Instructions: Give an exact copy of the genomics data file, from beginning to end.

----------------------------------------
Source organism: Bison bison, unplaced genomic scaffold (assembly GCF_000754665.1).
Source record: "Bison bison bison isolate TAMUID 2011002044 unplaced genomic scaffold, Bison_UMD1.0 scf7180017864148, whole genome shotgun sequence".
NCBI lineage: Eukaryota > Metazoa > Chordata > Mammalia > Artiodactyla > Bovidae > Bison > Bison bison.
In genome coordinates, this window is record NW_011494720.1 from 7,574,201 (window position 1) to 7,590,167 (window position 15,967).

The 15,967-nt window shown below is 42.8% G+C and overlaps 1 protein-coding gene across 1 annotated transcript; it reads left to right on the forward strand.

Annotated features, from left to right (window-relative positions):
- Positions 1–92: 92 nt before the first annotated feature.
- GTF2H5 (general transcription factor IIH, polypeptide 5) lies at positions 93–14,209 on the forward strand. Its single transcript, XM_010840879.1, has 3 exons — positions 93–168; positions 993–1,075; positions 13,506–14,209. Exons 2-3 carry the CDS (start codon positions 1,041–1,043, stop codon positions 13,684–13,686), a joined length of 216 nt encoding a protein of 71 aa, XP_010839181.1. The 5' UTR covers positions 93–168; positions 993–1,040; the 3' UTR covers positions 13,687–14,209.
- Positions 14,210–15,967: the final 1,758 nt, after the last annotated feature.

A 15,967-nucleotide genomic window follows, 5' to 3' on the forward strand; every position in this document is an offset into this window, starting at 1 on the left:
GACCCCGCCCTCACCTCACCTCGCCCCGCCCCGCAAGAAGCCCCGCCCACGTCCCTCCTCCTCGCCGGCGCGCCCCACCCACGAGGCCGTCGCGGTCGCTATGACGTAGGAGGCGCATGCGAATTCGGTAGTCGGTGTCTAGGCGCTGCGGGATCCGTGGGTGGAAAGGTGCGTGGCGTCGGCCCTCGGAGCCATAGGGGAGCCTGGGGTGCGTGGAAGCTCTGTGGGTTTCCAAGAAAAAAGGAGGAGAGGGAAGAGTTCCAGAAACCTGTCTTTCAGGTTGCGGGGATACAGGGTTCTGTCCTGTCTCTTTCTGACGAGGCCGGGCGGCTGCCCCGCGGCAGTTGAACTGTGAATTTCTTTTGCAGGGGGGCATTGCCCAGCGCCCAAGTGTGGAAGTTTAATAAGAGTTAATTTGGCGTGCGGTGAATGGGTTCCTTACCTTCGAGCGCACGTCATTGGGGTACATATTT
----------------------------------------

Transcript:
Source organism: Bison bison, unplaced genomic scaffold (assembly GCF_000754665.1).
Source record: "Bison bison bison isolate TAMUID 2011002044 unplaced genomic scaffold, Bison_UMD1.0 scf7180017864148, whole genome shotgun sequence".
NCBI lineage: Eukaryota > Metazoa > Chordata > Mammalia > Artiodactyla > Bovidae > Bison > Bison bison.
In genome coordinates, this window is record NW_011494720.1 from 7,574,201 (window position 1) to 7,590,167 (window position 15,967).

The 15,967-nt window shown below is 42.8% G+C and overlaps 1 protein-coding gene across 1 annotated transcript; it reads left to right on the forward strand.

Annotated features, from left to right (window-relative positions):
- Positions 1–92: 92 nt before the first annotated feature.
- GTF2H5 (general transcription factor IIH, polypeptide 5) lies at positions 93–14,209 on the forward strand. Its single transcript, XM_010840879.1, has 3 exons — positions 93–168; positions 993–1,075; positions 13,506–14,209. Exons 2-3 carry the CDS (start codon positions 1,041–1,043, stop codon positions 13,684–13,686), a joined length of 216 nt encoding a protein of 71 aa, XP_010839181.1. The 5' UTR covers positions 93–168; positions 993–1,040; the 3' UTR covers positions 13,687–14,209.
- Positions 14,210–15,967: the final 1,758 nt, after the last annotated feature.

A 15,967-nucleotide genomic window follows, 5' to 3' on the forward strand; every position in this document is an offset into this window, starting at 1 on the left:
GACCCCGCCCTCACCTCACCTCGCCCCGCCCCGCAAGAAGCCCCGCCCACGTCCCTCCTCCTCGCCGGCGCGCCCCACCCACGAGGCCGTCGCGGTCGCTATGACGTAGGAGGCGCATGCGAATTCGGTAGTCGGTGTCTAGGCGCTGCGGGATCCGTGGGTGGAAAGGTGCGTGGCGTCGGCCCTCGGAGCCATAGGGGAGCCTGGGGTGCGTGGAAGCTCTGTGGGTTTCCAAGAAAAAAGGAGGAGAGGGAAGAGTTCCAGAAACCTGTCTTTCAGGTTGCGGGGATACAGGGTTCTGTCCTGTCTCTTTCTGACGAGGCCGGGCGGCTGCCCCGCGGCAGTTGAACTGTGAATTTCTTTTGCAGGGGGGCATTGCCCAGCGCCCAAGTGTGGAAGTTTAATAAGAGTTAATTTGGCGTGCGGTGAATGGGTTCCTTACCTTCGAGCGCACGTCATTGGGGTACATATTT